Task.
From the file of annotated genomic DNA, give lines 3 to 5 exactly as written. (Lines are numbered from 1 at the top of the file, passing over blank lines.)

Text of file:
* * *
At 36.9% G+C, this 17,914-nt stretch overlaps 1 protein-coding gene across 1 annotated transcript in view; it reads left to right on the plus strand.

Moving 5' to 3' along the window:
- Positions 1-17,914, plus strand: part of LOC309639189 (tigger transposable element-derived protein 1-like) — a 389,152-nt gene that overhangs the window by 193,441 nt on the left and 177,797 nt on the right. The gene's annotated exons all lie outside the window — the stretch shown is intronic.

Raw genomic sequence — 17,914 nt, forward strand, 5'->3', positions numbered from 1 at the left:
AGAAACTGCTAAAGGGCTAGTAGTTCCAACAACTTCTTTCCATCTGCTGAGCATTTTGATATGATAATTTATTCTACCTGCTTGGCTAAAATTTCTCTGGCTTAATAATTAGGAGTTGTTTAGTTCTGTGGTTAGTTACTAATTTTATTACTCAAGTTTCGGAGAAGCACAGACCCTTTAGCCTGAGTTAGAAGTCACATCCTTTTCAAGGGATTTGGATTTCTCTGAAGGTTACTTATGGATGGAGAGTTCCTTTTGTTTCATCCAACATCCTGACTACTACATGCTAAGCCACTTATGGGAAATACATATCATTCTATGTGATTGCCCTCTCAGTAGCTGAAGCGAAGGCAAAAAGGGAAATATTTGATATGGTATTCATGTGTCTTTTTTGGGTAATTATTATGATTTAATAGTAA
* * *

- Positions 1-17,914, plus strand: part of LOC309639189 (tigger transposable element-derived protein 1-like) — a 389,152-nt gene that overhangs the window by 193,441 nt on the left and 177,797 nt on the right. The gene's annotated exons all lie outside the window — the stretch shown is intronic.

Raw genomic sequence — 17,914 nt, forward strand, 5'->3', positions numbered from 1 at the left:
AGAAACTGCTAAAGGGCTAGTAGTTCCAACAACTTCTTTCCATCTGCTGAGCATTTTGATATGATAATTTATTCTACCTGCTTGGCTAAAATTTCTCTGGCTTAATAATTAGGAGTTGTTTAGTTCTGTGGTTAGTTACTAATTTTATTACTCAAGTTTCGGAGAAGCACAGACCCTTTAGCCTGAGTTAGAAGTCACATCCTTTTCAAGGGATTTGGATTTCTCTGAAGGTTACTTATGGATGGAGAGTTCCTTTTGTTTCATCCAACATCCTGACTACTACATGCTAAGCCACTTATGGGAAATACATATCATTCTATGTGATTGCCCTCTCAGTAGCTGAAGCGAAGGCAAAAAGGGAAATATTTGATATGGTATTCATGTGTCTTTTTTGGGTAATTATTATGATTTAATAGTAA